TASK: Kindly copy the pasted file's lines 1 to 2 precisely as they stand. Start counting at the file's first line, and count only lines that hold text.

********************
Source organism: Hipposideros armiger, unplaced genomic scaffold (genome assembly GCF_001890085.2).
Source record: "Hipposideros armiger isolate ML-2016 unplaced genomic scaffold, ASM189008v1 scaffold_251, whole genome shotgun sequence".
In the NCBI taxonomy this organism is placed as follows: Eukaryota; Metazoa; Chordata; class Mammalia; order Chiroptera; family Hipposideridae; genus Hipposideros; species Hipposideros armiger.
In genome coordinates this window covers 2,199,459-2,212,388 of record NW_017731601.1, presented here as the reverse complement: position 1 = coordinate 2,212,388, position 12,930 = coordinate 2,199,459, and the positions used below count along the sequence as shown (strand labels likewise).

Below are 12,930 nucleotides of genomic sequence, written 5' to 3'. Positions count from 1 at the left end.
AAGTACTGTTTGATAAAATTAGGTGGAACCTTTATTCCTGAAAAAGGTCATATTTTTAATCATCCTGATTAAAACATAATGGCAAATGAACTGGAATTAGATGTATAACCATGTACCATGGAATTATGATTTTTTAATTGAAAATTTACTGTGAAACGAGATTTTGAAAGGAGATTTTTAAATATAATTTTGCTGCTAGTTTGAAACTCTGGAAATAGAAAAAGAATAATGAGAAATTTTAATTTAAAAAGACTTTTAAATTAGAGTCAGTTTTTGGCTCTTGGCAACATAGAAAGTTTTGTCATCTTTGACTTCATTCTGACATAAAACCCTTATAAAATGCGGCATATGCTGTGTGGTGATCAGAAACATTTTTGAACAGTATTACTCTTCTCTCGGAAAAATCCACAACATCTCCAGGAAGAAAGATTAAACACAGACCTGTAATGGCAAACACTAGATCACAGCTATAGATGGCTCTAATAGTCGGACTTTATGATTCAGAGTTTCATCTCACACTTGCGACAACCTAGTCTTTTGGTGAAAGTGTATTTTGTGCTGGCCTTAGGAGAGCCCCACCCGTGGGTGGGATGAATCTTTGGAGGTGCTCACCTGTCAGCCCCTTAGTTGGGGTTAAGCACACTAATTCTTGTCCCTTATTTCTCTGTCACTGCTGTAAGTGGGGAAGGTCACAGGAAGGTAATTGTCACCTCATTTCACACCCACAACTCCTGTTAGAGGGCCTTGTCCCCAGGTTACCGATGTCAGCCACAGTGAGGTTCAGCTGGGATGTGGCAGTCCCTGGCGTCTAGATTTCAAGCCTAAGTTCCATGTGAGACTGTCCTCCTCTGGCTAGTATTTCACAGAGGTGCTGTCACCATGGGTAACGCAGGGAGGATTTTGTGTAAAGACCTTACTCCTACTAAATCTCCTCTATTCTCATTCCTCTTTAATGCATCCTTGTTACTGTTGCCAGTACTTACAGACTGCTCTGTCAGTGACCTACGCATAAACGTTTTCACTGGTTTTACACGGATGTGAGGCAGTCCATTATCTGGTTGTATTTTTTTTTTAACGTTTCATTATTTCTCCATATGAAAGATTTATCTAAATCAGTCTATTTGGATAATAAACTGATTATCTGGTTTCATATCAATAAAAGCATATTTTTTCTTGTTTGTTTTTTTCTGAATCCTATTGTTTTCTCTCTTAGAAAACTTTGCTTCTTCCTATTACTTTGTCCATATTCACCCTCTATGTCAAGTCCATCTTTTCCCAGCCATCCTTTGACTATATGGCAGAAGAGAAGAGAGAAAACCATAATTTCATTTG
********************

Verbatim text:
Source organism: Hipposideros armiger, unplaced genomic scaffold (genome assembly GCF_001890085.2).
Source record: "Hipposideros armiger isolate ML-2016 unplaced genomic scaffold, ASM189008v1 scaffold_251, whole genome shotgun sequence".